One evening when my boys were younger, Matthew, then 10, looked at me from across a restaurant table and said quite seriously, “Dad, how come it was more fun when you were a kid?”
I asked what he meant.
“Well, you’re always talking about your woods and tree houses and how you used to ride that horse down near the swamp.”
At first, I thought he was irritated with me. I had, in fact, been telling him what is was like to use string and pieces of liver to catch crawdads in a creek, something I’d be hard-pressed to find a child doing these days. Like many parents do, I do tend to romanticize my own childhood – and, I fear, too readily discount my children’s experiences of play and adventure. But my son was serious; he felt he had missed out on something important.
He was right. Americans around my age, baby boomers or older, enjoyed a kind of free, natural play that seems, in the era of kid pagers, instant messaging, and Nintendo, like a quaint artifact.
Within the space of a few decades, the way children understand and experience nature has changed radically. The polarity of the relationship has reversed. Today, kids are aware of the global threats to the environment – but their physical contact, their intimacy with nature, is fading. That’s exactly the opposite of how it was when I was a child.
As a boy, I was unaware that my woods were ecologically connected with any other forests. Nobody in the 1950s talked about acid rain or holes in the ozone layer or global warming. But I knew my woods and my fields; I knew every bend in the creek and dip in the beaten dirt paths. I wandered those woods even in my dreams. A kid today can likely tell you about the Amazon rain forest – but not about the last time he or she explored the woods in solitude, or lay in a field listening to the wind and watching the clouds move.
The shift in our relationship to the natural world is startling, even in settings that one would assume are devoted to nature. Not that long ago, summer camp was a place where you camped, hiked in the woods, learned about plants and animals, or told firelight stories about ghosts or mountain lions. As likely as not today, “summer camp” is a weight-loss camp, or a computer camp. For a new generation, nature is more abstraction than reality. Increasingly, nature is something to watch, to consume, to wear – to ignore. A recent television ad depicts a four-wheel-drive SUV racing along a breathtakingly beautiful mountain stream – while in the backseat two children watch a movie on a flip-down movie screen, oblivious to the landscape and water beyond the windows.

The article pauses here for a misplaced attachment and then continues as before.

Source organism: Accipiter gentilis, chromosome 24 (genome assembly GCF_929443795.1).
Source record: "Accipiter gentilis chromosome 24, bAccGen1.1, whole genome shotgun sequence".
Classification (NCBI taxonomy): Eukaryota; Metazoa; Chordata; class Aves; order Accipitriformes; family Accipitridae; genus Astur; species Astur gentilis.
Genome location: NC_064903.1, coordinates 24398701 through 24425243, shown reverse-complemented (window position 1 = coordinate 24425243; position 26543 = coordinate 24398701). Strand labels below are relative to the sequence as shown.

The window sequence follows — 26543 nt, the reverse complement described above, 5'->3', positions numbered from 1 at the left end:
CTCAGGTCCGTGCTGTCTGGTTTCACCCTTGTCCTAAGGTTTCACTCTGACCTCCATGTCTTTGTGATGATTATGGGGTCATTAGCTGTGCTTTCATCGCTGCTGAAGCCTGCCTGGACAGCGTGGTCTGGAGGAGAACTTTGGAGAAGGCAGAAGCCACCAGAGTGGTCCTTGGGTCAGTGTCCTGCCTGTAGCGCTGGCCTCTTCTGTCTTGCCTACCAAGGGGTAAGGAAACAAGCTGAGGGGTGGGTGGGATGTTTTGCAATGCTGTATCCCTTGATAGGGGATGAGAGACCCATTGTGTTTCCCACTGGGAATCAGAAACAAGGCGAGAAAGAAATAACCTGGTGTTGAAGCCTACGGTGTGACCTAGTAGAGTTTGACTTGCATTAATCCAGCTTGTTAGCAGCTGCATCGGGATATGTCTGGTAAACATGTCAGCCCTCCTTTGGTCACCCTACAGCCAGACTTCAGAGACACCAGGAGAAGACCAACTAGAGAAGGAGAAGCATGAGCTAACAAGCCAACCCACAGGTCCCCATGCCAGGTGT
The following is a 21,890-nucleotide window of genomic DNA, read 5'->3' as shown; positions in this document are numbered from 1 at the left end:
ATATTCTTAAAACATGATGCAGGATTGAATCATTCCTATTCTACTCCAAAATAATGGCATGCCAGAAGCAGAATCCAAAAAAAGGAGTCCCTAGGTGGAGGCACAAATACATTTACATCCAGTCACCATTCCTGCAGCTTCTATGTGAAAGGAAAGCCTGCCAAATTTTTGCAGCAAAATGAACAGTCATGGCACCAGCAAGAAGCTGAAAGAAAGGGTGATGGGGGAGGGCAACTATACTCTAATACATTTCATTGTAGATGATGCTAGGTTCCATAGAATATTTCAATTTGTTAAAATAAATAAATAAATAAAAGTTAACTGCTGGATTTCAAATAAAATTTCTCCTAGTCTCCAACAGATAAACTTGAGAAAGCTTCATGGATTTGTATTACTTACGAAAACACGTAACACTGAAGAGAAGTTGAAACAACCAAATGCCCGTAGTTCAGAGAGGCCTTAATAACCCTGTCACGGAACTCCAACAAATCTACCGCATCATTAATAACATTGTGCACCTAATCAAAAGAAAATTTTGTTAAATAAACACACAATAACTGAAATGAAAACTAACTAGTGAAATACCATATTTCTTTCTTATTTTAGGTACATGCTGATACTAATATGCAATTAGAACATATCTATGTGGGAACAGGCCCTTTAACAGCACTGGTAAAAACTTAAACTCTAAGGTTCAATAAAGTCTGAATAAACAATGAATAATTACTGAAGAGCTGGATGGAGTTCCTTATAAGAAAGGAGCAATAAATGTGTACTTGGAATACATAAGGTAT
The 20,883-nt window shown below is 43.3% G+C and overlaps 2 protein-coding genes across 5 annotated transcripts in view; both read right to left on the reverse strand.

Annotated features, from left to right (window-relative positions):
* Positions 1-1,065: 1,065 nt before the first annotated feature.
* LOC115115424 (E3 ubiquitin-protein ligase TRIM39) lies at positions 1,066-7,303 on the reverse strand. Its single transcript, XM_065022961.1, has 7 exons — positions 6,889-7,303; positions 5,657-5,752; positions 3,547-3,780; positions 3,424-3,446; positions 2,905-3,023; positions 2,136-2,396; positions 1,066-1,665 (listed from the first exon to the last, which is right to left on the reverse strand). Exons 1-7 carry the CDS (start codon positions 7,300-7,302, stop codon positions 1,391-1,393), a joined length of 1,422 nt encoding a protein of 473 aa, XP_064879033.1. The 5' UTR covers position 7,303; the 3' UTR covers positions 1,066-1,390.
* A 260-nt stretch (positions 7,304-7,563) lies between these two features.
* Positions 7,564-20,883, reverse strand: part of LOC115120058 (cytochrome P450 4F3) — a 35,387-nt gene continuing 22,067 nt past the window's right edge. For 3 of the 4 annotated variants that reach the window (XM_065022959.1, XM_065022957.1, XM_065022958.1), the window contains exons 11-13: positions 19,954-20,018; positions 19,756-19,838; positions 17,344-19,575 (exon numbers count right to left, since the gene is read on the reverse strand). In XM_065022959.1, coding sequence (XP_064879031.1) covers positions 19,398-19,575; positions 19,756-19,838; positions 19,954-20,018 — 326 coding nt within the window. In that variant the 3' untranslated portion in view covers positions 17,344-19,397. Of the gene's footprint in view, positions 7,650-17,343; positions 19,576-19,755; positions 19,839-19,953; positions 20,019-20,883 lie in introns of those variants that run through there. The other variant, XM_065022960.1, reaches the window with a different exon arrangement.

A century ago, the historian Frederick Jackson Turner announced that the American frontier had ended. His thesis has been discussed and debated ever since. Today, a similar and more important line is being crossed.
Our society is teaching young people to avoid direct experiences in nature. That lesson is delivered in schools, families, even organizations devoted to the outdoors, and codified into the legal and regulatory structures of many of our communities. Our institutions, urban/suburban design, and cultural attitudes unconsciously associate nature with doom – while disassociating the outdoors from joy and solitude. Well-meaning public school systems, media, and parents are effectively scaring children straight out of the woods and fields. In the patent-or-perish environment of higher education, we see the death of natural history as the more hands-on disciplines, such as zoology, give way to more theoretical and remunerative microbiology and genetic engineering. Rapidly advancing technologies are blurring the lines between humans, other animals, and machines.
The postmodern notion that reality is only a construct – that we are what we program – suggests limitless human possibilities; but as the young spend less and less of their lives in natural surroundings, their senses narrow, physiologically and psychologically, and this reduces the richness of human experiences.
Yet, at the very moment that the bond is breaking between the young and the natural world, a growing body of research links our mental, physical, and spiritual health directly to our association with nature – in positive ways. Several of these studies suggest that thoughtful exposure of youngsters to nature can even be a powerful form of therapy for attention-deficit disorders and other maladies. As one scientist puts it, we can now assume that just as children need good nutrition and adequate sleep, they may very well need contact with nature.
Reducing that deficit – healing the broken bond between our young and nature – is in our self-interest, not only because aesthetics or justice demands it, but also because our mental, physical, and spiritual health depends upon it. The health of the earth is at stake as well. How the young respond to nature, and how they raise their own children, will shape the configurations and conditions of our cities, homes – our daily lives.
Many people now of college age – those who belong to the first generation to grow up in a largely de-natured environment – have tasted just enough nature to intuitively understand what they have missed. This yearning is a source of power. These young people resist the rapid slide from the real to the virtual, from the mountains to the Matrix. They do not intend to be the last children in the woods.
From Last Child in the Woods by Richard Louv. Copyright © 2005 by Algonquin Books of Chapel Hill. Reprinted by arrangement with the publisher. To order a copy, please visit the Workman Publishing Company Inc. Web site at www.workman.com.